Gillo Pontecorvo’s “Kapo”

Current_655_014Sean Axmaker over at his blog:

In an age where Holocaust dramas and fictional recreations of the concentration camp experience are perhaps too plentiful—how could a mere movie come close to communicating the inhumanity of such an event, even in microcosm?—Gillo Pontecorvo’s 1959 Kapò (Criterion: Essential Art House) is something of a revelation. It’s not the earliest concentration camp drama, though they were rare in the era (Alain Resnais’ discreet, poetic and haunting nonfiction meditation Night and Fog was only a few years earlier), but it is the earliest I’ve seen. Was the history still a fresh wound that needed time to, if not heal, at least scar over before gingerly exploring the tender area? Or was the horror just too great to even comprehend?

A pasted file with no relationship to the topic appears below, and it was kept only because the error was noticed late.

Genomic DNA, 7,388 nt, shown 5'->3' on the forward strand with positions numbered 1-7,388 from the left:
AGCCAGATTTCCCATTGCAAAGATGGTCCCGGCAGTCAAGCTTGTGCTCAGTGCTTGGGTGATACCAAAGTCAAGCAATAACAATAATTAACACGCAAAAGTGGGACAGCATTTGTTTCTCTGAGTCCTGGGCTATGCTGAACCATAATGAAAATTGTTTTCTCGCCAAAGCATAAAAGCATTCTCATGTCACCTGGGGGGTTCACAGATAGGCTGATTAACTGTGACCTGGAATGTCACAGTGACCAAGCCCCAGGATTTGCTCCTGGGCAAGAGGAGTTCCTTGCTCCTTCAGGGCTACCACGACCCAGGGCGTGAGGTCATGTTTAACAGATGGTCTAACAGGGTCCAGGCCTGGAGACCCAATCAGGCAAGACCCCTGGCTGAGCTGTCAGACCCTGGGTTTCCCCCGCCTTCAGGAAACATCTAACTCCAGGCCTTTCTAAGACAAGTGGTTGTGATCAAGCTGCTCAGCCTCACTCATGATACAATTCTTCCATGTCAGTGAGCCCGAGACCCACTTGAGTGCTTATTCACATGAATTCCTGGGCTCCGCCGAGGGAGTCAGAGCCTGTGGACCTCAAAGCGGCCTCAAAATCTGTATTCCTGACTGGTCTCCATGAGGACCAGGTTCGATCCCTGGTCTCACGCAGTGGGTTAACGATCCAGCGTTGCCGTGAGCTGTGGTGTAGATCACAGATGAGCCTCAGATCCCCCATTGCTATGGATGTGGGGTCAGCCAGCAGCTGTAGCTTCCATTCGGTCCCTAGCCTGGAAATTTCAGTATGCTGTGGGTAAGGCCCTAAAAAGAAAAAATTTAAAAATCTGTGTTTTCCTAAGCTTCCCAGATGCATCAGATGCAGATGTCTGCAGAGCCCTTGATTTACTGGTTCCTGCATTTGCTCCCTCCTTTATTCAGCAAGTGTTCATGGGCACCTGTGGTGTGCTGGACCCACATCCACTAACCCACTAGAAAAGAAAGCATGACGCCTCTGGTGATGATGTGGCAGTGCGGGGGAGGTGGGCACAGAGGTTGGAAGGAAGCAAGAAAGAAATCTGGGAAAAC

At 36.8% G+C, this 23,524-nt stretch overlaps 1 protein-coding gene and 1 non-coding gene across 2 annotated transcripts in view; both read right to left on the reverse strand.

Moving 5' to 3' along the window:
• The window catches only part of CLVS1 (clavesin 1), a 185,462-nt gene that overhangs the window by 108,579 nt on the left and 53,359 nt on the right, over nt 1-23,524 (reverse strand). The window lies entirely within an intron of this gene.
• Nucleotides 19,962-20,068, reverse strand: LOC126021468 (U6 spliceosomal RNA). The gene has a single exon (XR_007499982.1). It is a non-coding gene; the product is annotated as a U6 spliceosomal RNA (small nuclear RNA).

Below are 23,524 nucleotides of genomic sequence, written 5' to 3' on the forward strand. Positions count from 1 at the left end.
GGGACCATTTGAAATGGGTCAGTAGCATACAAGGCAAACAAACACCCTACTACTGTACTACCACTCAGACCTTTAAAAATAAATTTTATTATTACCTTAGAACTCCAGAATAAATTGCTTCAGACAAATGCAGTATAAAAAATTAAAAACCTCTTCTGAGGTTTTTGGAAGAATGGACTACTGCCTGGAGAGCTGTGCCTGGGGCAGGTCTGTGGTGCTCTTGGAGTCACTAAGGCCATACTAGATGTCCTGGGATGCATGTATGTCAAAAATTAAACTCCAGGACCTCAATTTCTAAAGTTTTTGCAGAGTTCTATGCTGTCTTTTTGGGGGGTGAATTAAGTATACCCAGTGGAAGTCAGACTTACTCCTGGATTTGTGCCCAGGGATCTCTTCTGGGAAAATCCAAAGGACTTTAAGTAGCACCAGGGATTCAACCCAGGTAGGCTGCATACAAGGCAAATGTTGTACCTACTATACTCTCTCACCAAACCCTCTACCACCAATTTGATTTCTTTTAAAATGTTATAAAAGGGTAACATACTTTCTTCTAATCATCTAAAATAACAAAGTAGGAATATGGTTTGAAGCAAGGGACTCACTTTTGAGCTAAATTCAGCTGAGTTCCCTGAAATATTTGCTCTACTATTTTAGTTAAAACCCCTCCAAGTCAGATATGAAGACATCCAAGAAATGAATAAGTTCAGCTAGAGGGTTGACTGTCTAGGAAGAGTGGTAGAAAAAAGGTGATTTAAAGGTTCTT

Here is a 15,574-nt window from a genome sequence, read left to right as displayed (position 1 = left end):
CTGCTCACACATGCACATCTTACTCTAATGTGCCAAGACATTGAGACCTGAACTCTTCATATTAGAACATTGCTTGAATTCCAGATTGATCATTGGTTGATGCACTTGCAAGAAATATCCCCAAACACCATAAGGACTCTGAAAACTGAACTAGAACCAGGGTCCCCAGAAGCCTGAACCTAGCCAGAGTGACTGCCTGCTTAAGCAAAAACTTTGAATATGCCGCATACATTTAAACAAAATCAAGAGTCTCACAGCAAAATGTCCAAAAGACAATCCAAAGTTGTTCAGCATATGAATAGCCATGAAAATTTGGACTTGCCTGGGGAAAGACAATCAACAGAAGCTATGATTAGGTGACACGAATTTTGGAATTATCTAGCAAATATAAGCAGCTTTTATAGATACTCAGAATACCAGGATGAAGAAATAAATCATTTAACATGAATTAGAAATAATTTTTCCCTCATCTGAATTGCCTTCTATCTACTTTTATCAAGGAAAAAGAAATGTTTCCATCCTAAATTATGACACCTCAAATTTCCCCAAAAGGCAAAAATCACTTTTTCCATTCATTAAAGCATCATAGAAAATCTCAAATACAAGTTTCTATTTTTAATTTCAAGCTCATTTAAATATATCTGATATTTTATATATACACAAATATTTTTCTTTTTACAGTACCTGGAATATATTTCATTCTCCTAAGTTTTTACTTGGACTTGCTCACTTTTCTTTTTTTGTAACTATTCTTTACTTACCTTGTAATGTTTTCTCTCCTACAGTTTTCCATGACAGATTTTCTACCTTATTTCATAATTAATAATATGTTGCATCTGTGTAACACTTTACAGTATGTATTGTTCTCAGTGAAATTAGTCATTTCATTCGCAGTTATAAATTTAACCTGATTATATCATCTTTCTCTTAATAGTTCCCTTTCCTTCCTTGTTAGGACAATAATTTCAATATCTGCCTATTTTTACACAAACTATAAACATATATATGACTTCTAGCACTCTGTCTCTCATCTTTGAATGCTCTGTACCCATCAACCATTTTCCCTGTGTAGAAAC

Gillo Pontecorvo, an Italian Jew with a commitment to tackling politically volatile issues head on, took the challenge with this harrowing drama of a teenage Parisian Jew (American actress Susan Strasberg) who is literally swept up off the streets and sent to Auschwitz within minutes of the opening. Pontecorvo doesn’t give us time to settle into the situation and it’s only as when we see SS uniforms on the street that we notice the yellow star on her coat. Edith is just a kid, a fourteen-year-old girl who hasn’t the self-preservation to run when she watches her parents herded into a truck outside her building. Even when separated in the camp, all she can think to do is look for her parents and look for a way out, a futile gesture that ultimately save her life. While the rest of the youngsters wait patiently, unaware that they are marked for the gas chambers, she sees the reality of the camp where prisoners are stacked in bunks and the bodies of the dead are stacked like cordwood everywhere else. She’s ushered out of the cold by a mercenary survivor (an uncharacteristically generous gesture on her part, but perhaps there’s a jab of maternal protectiveness in her) and into the office of the camp doctor, who takes her coat (with the Star of David brand of death) and gives her the identity of recently deceased thief. “You’re lucky,” he says. “If no one had died tonight, I wouldn’t be able to help you.” That’s what counts for luck here.

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